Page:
NCC Fines MTN $5.1Billion After Falae Kidnappers Used Unregistered MTN SIM Card To Demand Ransom
Nov 2nd, 2015 – NCC Fines MTN $5.1Billion After Falae Kidnappers Used Unregistered MTN SIM Card To Demand Ransom
It is being reported that the recent kidnapping of former Finance Minister and Secretary to the Government of the Federation, (SGF), Chief Olu Falae may have been the final straw that prompted the Nigerian Communications Commission (NCC) bare its fangs and slam a hefty $5.2billion fine on MTN.
According to a post from Johannesburg, South Africa, by Matthew Davies, BBC’s Africa Business Report editor, Nigerian authorities were miffed when they found out that the kidnappers, who abducted Chief Falae from his farm on his 77th birthday on September 21, where communicating with his family allegedly with an unregistered MTN SIM.
The kidnappers had initially demanded a N100million ransom before the chief’s family was able to negotiate a lower ransom, which they paid.
According to the report: “It’s thought that at that point, the Nigerian government finally ran out of patience with the mobile phone operator.”
The NCC had repeatedly warned the mobile telecommunication firms to deactivate unregistered SIM cards, which the commission insisted would help reduce crime across the country.
However, according to unconfirmed reports, MTN, which is the largest telecoms firm in the country, had failed to de-register about 18million SIM cards on their network.
The company has publically said it had ‘complied’ with the NCC directive by deactivating over 5million unregistered SIM cards from its network.
The report further says that it is believed that MTN’s chief executive, Sifiso Dabengwa, who was in charge of the Nigerian operations before taking up the top job, has been in the capital Abuja trying to negotiate some sort of reduction to the fine.
Meanwhile, MTN said in a statement it was in talks with the Nigerian presidency, internal security agency and telecom regulator to resolve the matter, Reuters reports.
“The company reiterates that engagements with the Nigerian authorities are continuing,” MTN said in statement, confirming a Reuters report earlier.
And in a related development, South Africa’s bourse briefly suspended trading in telecoms firm MTN Group on Monday, after the stock fell as much as 8 percent as Africa’s largest mobile telecoms operator battles to reduce a $5.2 billion fine it faces in Nigeria.
The stock has fallen more than 25 percent in the past seven sessions, wiping in excess of 60 billion rand ($4.4 billion) off its market value, after the Nigerian Communications Commission (NCC) imposed the fine last week for failure to cut off unregistered users.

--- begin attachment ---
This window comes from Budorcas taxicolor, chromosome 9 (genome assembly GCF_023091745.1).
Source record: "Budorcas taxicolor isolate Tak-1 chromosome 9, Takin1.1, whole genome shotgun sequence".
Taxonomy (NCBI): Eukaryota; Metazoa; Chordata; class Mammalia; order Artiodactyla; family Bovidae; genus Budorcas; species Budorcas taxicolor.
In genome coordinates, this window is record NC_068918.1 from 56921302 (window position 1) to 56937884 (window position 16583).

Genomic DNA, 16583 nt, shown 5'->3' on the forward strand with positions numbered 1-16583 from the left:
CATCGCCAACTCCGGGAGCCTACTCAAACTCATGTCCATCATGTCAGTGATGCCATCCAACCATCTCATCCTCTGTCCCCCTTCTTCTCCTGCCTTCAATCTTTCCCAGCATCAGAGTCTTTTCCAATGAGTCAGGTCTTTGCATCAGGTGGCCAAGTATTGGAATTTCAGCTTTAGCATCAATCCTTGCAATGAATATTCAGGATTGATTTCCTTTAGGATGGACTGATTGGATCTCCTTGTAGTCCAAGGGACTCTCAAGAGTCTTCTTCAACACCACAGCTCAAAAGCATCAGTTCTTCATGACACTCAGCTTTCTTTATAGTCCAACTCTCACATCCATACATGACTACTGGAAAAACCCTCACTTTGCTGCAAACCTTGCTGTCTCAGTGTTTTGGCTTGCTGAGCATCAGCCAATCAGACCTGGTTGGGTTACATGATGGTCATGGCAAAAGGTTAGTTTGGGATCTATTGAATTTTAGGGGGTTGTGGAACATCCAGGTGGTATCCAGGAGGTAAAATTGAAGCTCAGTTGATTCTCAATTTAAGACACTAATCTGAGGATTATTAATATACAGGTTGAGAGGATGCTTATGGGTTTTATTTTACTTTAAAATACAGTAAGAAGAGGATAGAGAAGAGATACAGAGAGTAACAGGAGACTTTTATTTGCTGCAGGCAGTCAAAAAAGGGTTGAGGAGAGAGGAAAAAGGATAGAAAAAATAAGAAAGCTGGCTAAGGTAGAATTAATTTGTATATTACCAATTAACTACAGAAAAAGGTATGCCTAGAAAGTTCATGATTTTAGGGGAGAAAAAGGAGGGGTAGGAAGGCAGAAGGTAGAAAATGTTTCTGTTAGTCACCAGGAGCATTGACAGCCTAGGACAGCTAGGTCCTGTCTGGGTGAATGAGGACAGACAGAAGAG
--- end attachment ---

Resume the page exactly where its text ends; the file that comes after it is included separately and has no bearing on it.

After trading resumed hours later, MTN shares were down 5.9 percent at 148.51 rand at 1200 GMT. They earlier touched a three-year low of 142.50 rand.
One trader said the stock tumbled due to speculation the company had agreed to pay the fine, which is equivalent to almost a quarter of Nigeria’s 2015 budget of $22 billion and would wipe out more than two years of MTN’s annual profits.
“There has been some speculation that the company has agreed to pay the fine, but we really want to hear it from the company itself,” said Afrifocus Securities portfolio manager, Ferdi Heyneke.
It was unclear what would happen to MTN, whose Nigerian licence is up for renewal in 2016, if the company fails to pay the fine, but NCC’s powers include revoking licences.
Some analysts said the size of the fine risked damaging Nigeria’s efforts to shake off its image as a risky frontier market for international investors. Others said the fine showed Nigerian regulators were keen to enforce the law.
The fine, if imposed as it is, would leave MTN with little money to spend on its network in Nigeria, where it the biggest player, said Africa Analysis’ Dobek Pater
“Nigeria is stuck between a rock and hard place. It’s an astronomical fine that would not only hit MTN profits but also its ability to invest in network, which is vital to Nigeria’s telecoms infrastructure,” Pater said.
Investors also hammered MTN debt with yields on company’s eurobonds soaring to all-time high on Monday. The yield on the $750 million paper due in 2024 climbed to a record 5.975 percent by 0905 GMT, extending gains to 129 basis points since last week.
[Reported By Daily Telegraph]